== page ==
The disconnect between the way geoscience specialist use language and what is understood by the public is holding back acceptance of major projects, according to a University of Plymouth researcher.
Speaking at yesterday’s British Geotechnical Association’s annual conference in London, research fellow Hazel Gibson said that the mismatch in language leads to a mismatch in concepts.
“When we are trying to communicate with the public about controversial projects, such as fracking and nuclear schemes, this mismatch means that it is difficult to change people’s minds and opinions,” she said.
“It is not about providing more information as many people have already formed ideas and concepts based on their existing knowledge and what we’re telling them conflicts with these. The conceptual models that people hold are not necessarily wrong as they represent a person’s experience.”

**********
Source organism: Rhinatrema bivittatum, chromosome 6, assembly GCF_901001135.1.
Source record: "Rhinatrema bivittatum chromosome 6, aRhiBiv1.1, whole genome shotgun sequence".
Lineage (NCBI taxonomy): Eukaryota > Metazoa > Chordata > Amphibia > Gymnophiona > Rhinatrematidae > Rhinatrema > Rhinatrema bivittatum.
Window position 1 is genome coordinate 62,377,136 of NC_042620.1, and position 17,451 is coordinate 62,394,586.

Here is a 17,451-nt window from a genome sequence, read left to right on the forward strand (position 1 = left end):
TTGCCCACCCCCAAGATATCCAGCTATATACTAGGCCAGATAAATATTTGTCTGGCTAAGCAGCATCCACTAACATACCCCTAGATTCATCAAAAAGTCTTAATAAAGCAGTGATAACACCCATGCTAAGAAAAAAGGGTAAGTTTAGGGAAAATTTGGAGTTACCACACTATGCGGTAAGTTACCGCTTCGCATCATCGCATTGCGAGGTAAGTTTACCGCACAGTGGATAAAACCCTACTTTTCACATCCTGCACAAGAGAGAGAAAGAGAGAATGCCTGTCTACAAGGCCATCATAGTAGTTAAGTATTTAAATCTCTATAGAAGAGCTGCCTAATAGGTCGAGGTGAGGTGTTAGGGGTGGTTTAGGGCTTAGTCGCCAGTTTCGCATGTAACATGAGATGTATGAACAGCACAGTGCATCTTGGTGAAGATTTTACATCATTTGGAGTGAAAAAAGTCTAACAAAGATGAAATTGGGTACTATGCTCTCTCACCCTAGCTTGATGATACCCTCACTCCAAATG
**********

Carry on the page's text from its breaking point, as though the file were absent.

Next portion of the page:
Gibson used the different meanings of the word shearing by geologists, sheep farmers and meteorologists as an example of the kind of mismatch she describes.
“We have to fundamentally think about geological concepts differently and consider our audience before the communication process starts,” she added.
“Most public concerns are based more within the cultural and social narratives than related to geoscience issues.”
Gibson believes that this approach to language should be applied to any geoscience project, whether it is considered controversial or not. “Treat a scheme as if it could be controversial and you can improve communication and create opportunities for conversation,” she said.